Up next, high praise for President Trump like we've rarely seen. And a cabinet meeting like we've rarely seen.


[12:51:59] KING: Welcome back. You know the old saying, imitation is the sincerest form of flattery. But flattery for flattery sake works just as well if you're a member of the president's cabinet.


MIKE PENCE, VICE PRESIDENT OF THE UNITED STATES: Thank you Mr. President. Greatest privilege of my life is to serve as vice president to a president who's keeping his word to the American people.

TOM PRICE, DEPARTMENT OF HEALTH AND HUMAN SERVICES SECRETARY: Mr. President, what an incredible honor it is to lead the Department of Health and Human Services at this pivotal time under your leadership. I can't thank you enough for the privilege that you've given me and the leadership that you've shown.

REINCE PREIBUS, WHITE HOUSE CHIEF OF STAFF: On behalf of the entire senior staff around you Mr. President, we thank you for the opportunity and the blessing that you've given us to serve your agenda and the American people.


KING: The Senate Democratic Leader Chuck Schumer just couldn't resist and in this example here, imitation is not the sincerest form of flattery.


SEN. CHUCK SCHUMER (D), MINORITY LEADER: I want to thank everybody for coming. I just thought we'd go around the room. Lucy (ph), how did we do on a Sunday show yesterday?

LUCY: Your tone was perfect. You were right on message.

SCHUMER: Michelle (ph), how did my hair look coming out of the gym this morning?

MICHELLE: You have great hair. Nobody has better hair than you.

UNIDENTIFIED MALE: Now, before we go any further, I just want to say thank you for the opportunity and blessing to serve your agenda.


KING: All right then. Little "B" movie there from Senator Schumer. But they're trying to just get the Democratic base. Have a little fun with that. But back to the president's cabinet meeting.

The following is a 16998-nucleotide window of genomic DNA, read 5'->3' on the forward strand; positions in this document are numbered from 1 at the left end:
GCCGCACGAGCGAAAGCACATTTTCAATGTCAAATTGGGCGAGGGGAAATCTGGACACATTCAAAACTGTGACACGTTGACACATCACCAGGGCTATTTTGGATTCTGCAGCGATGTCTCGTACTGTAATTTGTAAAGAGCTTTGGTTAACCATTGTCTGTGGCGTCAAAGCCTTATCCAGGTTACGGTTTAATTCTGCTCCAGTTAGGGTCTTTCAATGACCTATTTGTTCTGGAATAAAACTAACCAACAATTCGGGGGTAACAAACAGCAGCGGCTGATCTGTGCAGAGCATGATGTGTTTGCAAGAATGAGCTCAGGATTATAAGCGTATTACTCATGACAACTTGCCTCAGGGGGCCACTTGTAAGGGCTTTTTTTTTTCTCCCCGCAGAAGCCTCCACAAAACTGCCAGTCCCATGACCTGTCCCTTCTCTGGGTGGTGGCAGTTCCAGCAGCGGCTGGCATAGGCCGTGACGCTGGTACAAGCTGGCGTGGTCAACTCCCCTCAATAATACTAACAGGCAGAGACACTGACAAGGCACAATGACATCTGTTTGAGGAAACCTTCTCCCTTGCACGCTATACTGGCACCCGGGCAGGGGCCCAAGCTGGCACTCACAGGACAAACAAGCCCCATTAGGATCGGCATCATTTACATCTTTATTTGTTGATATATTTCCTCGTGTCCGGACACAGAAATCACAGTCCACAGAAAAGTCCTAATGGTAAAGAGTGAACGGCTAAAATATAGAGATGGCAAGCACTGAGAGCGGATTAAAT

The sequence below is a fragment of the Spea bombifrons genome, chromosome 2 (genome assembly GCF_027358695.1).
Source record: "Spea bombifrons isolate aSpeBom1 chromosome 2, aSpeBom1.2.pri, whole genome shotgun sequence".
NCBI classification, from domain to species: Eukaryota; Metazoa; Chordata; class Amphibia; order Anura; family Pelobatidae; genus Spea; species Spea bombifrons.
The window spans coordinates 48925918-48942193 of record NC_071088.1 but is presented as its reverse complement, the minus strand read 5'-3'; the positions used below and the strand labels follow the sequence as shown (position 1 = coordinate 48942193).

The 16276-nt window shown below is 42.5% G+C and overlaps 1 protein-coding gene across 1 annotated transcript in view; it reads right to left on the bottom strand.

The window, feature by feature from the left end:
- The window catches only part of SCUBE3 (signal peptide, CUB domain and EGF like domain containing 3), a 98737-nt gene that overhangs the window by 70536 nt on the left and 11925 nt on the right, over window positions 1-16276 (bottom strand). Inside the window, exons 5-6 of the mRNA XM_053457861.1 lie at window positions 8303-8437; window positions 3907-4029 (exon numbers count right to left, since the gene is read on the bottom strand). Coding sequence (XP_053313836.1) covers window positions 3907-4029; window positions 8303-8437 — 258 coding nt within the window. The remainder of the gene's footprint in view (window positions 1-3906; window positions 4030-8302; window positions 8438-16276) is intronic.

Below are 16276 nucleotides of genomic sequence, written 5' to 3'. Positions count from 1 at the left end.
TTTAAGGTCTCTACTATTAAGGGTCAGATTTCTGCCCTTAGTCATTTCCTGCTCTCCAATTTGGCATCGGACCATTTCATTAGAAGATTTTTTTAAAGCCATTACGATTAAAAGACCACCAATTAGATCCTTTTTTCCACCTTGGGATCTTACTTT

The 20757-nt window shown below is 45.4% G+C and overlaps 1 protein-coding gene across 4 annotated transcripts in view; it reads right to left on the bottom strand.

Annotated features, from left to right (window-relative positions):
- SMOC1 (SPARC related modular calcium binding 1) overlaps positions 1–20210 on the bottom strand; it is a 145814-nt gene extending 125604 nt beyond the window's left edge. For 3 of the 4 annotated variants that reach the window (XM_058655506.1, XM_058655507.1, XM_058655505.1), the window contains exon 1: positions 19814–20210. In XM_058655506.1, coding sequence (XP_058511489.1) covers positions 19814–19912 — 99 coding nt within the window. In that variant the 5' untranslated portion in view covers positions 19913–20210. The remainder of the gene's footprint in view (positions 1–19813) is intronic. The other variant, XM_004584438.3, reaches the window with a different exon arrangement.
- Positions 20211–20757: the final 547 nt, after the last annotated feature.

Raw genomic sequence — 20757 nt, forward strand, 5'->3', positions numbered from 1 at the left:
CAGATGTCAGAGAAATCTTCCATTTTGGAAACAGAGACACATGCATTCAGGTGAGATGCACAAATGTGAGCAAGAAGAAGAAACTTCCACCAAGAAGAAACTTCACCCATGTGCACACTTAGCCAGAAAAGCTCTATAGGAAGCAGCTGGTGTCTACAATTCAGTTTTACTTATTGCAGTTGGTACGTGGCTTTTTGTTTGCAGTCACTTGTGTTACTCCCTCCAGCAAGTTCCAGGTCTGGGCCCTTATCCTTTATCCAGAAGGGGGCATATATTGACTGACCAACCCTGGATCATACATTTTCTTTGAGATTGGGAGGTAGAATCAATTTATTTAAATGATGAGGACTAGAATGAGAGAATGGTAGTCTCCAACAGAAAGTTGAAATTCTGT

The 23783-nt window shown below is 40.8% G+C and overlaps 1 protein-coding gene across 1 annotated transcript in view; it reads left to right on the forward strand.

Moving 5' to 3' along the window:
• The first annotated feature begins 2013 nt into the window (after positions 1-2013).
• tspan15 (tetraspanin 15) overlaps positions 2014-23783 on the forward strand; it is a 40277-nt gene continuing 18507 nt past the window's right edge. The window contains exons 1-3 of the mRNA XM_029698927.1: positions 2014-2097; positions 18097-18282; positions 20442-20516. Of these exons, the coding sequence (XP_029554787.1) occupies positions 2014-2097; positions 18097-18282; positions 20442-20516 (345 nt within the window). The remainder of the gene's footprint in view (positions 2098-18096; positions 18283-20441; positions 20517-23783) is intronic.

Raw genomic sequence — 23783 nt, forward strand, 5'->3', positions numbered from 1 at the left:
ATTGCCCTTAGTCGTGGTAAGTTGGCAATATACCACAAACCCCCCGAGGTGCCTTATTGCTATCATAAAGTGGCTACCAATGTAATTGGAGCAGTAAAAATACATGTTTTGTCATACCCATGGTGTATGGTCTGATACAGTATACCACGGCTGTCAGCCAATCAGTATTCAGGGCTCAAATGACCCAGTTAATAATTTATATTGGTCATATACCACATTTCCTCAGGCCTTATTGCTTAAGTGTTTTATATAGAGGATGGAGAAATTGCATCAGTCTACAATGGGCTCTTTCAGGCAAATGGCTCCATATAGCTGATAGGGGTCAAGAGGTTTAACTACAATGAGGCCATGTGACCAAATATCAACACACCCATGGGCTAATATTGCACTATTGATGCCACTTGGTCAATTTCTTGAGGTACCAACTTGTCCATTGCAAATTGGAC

I covered the White House for almost 10 years. Did a lot of cabinet meetings. Yes, there are times when someone around the table is trying to curry a little favor with the boss. But I have never seen anything, anything anywhere close to that. Am I wrong?

KUCINICH: The backdrop also makes this particularly interesting because I don't know with the percentages of people around that table that have been directly undermined by something they've put out and then the president have put out after them but it has to be 25 percent at least. So knowing that, it also made it even more interesting to watch.

PHILIP: Everybody also knows that, you know, the easiest way to Donald Trump's heart is to flatter him. And it's not just his cabinet, it's world leaders. It's, you know, Pence. It's everyone around him.

They know -- Sean Spicer, you go up there and you say the nicest possible thing. You talk about strong leadership. You give him credit for everything. And that's the way business is done in this White House.

KNOX: John, you've led this conversation with incredible eloquence. A lot of wisdom and I think Inside Politics is a tremendous vehicle for views and analysis.

Look, part of it goes back to the point that -- they're making the point that they're at work, that they're not being distracted. The fact they are being distracted, their agenda is undermined. But that was part of this whole ongoing projection of the White House that they're not -- this Comey thing is a side show. This Mueller thing is a side show, focus on what we're doing. It was wildly over the top but that's part of their message.

KING: But isn't there a way to say we are implementing your aggressive plan to get America back to work? Implementing your plan to fix roads and bridges. You know, doing your plan for energy and independence whatever it is without, like, wow.

[12:55:01] PHILIP: There wasn't much talk of work as far as I was concerned. It was just a lot of talk about --

KNOX: No, but they're unified behind their boss. That was the message.

YANG: I was speechless.


KING: I think that's grace. You're showing great grace. That's good.

Thanks for joining us in the Inside Politics today. Remember, a big afternoon ahead. Jeff Sessions, the attorney general of the United States will be in the witness chair before the Senate Intelligence Committee. A number of important questions in the Russia election meddling investigation. And his recusal in the Russia election but then involvement in the firing of James Comey. A very consequential afternoon ahead. Thanks for joining us in the Inside Politics. Wolf Blitzer with more of our special coverage leading up to those hearings after a quick break.


WOLF BLITZER, CNN ANCHOR: Hello, I'm Wolf Blitzer. It's 1 p.m. here in Washington, 1:30 a.m. Wednesday in Pyongyang, North Korea. Wherever you're watching from around the world, thanks very much for joining us.

Up first, Jeff Sessions in the spotlight and under oath. The attorney general of the United States testifies next hour before the Senate Intelligence Committee in an open hearing. You're looking at a live picture coming in from the hearing room right now. Sessions arrives on Capitol Hill this hour --